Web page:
U.S. mortgage rates continued to climb last week, advancing to a two-decade high and escalating the downturn in the housing market.
The contract rate on a 30-year fixed mortgage jumped another 13 basis points to 6.94% in the week ended Oct. 14, marking the ninth-straight increase, according to Mortgage Bankers Association data released Wednesday.
That pushed down the group’s gauge of applications to purchase or refinance a home by 4.5%, the ninth drop in 10 weeks, to remain at the lowest level since 1997.
Mortgage News Daily, which updates more frequently, put the 30-year rate at 7.15% on Tuesday.
The data represent another point in the continued slide of the housing market, where the effects of the Federal Reserve’s policies have been most evident so far.
Separate data Tuesday showed a measure of homebuilder sentiment has fallen every month this year, and existing-home sales are projected to drop in September for an eighth month in data to be released Thursday.
The MBA’s effective 30-year fixed rate, which includes the effects of compounding, rose to 7.21% in the period, also the highest since 2002.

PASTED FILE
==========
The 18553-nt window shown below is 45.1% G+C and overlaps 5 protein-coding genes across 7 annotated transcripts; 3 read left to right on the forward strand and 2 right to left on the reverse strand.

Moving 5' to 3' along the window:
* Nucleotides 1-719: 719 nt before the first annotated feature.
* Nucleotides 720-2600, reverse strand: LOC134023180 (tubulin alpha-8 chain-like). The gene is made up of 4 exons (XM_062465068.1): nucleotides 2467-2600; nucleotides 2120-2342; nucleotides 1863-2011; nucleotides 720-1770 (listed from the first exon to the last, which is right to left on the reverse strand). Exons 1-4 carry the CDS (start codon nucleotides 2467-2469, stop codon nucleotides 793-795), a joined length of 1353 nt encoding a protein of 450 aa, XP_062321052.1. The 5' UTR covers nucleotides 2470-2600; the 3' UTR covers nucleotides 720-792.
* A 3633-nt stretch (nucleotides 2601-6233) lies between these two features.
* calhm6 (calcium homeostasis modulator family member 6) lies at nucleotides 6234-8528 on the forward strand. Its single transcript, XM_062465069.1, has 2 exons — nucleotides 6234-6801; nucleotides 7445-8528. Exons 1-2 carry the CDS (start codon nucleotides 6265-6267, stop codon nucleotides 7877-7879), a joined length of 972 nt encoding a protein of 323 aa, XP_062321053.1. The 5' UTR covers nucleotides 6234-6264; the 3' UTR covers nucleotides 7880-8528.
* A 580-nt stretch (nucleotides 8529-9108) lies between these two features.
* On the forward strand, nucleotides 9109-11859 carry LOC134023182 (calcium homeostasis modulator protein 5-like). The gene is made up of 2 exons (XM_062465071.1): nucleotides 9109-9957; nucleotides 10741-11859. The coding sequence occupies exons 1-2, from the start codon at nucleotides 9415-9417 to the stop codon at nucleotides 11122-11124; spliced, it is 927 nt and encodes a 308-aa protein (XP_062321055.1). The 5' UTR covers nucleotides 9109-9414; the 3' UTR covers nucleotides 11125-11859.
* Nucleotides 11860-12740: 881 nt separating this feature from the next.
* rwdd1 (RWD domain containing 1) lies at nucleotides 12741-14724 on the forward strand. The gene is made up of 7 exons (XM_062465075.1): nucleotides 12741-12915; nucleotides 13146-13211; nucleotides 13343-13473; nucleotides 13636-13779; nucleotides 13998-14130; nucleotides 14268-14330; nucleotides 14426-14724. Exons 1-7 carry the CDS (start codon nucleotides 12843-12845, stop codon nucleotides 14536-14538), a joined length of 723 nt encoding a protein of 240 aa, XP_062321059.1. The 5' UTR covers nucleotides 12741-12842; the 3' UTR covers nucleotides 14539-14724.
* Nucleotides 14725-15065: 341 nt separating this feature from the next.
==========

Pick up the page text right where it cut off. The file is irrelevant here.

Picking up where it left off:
The rate on a five-year adjustable mortgage climbed 9 basis points to 5.98%.
The steady jump in fixed mortgage rates is encouraging more homebuyers to seek out cheaper financing options such as adjustable-rate loans.
Five-year adjustable mortgages represented 12.8% of loan application volume last week, the most since March 2008.
MBA’s index of applications to purchase a home fell 3.7% to 164.2, the weakest reading since 2015, while the gauge of refinancing decreased nearly 7% to a fresh 22-year low.
The MBA survey, which has been conducted weekly since 1990, uses responses from mortgage bankers, commercial banks and thrifts.
The data cover more than 75% of all retail residential mortgage applications in the U.S.
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